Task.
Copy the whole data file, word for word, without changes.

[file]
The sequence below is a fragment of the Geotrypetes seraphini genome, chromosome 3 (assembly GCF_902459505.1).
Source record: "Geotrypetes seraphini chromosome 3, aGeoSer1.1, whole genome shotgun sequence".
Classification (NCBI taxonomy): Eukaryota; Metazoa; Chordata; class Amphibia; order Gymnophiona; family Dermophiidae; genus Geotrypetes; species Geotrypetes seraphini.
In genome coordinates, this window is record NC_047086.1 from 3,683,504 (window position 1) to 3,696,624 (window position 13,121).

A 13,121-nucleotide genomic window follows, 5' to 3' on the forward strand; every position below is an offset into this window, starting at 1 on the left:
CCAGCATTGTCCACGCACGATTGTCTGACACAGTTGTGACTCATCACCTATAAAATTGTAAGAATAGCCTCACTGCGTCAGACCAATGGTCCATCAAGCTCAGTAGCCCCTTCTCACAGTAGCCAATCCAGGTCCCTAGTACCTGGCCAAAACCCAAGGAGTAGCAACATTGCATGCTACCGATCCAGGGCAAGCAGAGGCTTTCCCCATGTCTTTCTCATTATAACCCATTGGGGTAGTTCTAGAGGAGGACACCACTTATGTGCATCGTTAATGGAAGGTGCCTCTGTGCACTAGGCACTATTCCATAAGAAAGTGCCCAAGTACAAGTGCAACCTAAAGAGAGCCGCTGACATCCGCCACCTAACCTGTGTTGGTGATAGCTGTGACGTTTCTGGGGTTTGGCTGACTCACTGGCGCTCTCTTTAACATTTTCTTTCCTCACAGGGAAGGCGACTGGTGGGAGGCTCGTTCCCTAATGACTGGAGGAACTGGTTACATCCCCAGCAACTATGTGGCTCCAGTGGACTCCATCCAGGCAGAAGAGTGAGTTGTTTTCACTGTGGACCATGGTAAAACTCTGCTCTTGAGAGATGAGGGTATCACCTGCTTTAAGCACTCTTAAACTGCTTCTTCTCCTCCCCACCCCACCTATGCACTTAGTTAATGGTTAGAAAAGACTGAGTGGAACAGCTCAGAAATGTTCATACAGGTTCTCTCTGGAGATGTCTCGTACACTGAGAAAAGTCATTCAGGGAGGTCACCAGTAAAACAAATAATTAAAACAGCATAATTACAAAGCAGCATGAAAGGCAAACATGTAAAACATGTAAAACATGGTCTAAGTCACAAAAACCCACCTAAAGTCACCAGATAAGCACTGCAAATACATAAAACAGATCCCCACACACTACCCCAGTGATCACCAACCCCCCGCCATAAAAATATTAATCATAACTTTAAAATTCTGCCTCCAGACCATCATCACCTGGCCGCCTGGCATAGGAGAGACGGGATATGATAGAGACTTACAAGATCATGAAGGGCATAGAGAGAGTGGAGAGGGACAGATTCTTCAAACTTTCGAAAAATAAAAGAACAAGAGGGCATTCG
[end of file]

The sequence below is a fragment of the Geotrypetes seraphini genome, chromosome 3 (assembly GCF_902459505.1).
Source record: "Geotrypetes seraphini chromosome 3, aGeoSer1.1, whole genome shotgun sequence".
Classification (NCBI taxonomy): Eukaryota; Metazoa; Chordata; class Amphibia; order Gymnophiona; family Dermophiidae; genus Geotrypetes; species Geotrypetes seraphini.
In genome coordinates, this window is record NC_047086.1 from 3,683,504 (window position 1) to 3,696,624 (window position 13,121).

A 13,121-nucleotide genomic window follows, 5' to 3' on the forward strand; every position below is an offset into this window, starting at 1 on the left:
CCAGCATTGTCCACGCACGATTGTCTGACACAGTTGTGACTCATCACCTATAAAATTGTAAGAATAGCCTCACTGCGTCAGACCAATGGTCCATCAAGCTCAGTAGCCCCTTCTCACAGTAGCCAATCCAGGTCCCTAGTACCTGGCCAAAACCCAAGGAGTAGCAACATTGCATGCTACCGATCCAGGGCAAGCAGAGGCTTTCCCCATGTCTTTCTCATTATAACCCATTGGGGTAGTTCTAGAGGAGGACACCACTTATGTGCATCGTTAATGGAAGGTGCCTCTGTGCACTAGGCACTATTCCATAAGAAAGTGCCCAAGTACAAGTGCAACCTAAAGAGAGCCGCTGACATCCGCCACCTAACCTGTGTTGGTGATAGCTGTGACGTTTCTGGGGTTTGGCTGACTCACTGGCGCTCTCTTTAACATTTTCTTTCCTCACAGGGAAGGCGACTGGTGGGAGGCTCGTTCCCTAATGACTGGAGGAACTGGTTACATCCCCAGCAACTATGTGGCTCCAGTGGACTCCATCCAGGCAGAAGAGTGAGTTGTTTTCACTGTGGACCATGGTAAAACTCTGCTCTTGAGAGATGAGGGTATCACCTGCTTTAAGCACTCTTAAACTGCTTCTTCTCCTCCCCACCCCACCTATGCACTTAGTTAATGGTTAGAAAAGACTGAGTGGAACAGCTCAGAAATGTTCATACAGGTTCTCTCTGGAGATGTCTCGTACACTGAGAAAAGTCATTCAGGGAGGTCACCAGTAAAACAAATAATTAAAACAGCATAATTACAAAGCAGCATGAAAGGCAAACATGTAAAACATGTAAAACATGGTCTAAGTCACAAAAACCCACCTAAAGTCACCAGATAAGCACTGCAAATACATAAAACAGATCCCCACACACTACCCCAGTGATCACCAACCCCCCGCCATAAAAATATTAATCATAACTTTAAAATTCTGCCTCCAGACCATCATCACCTGGCCGCCTGGCATAGGAGAGACGGGATATGATAGAGACTTACAAGATCATGAAGGGCATAGAGAGAGTGGAGAGGGACAGATTCTTCAAACTTTCGAAAAATAAAAGAACAAGAGGGCATTCG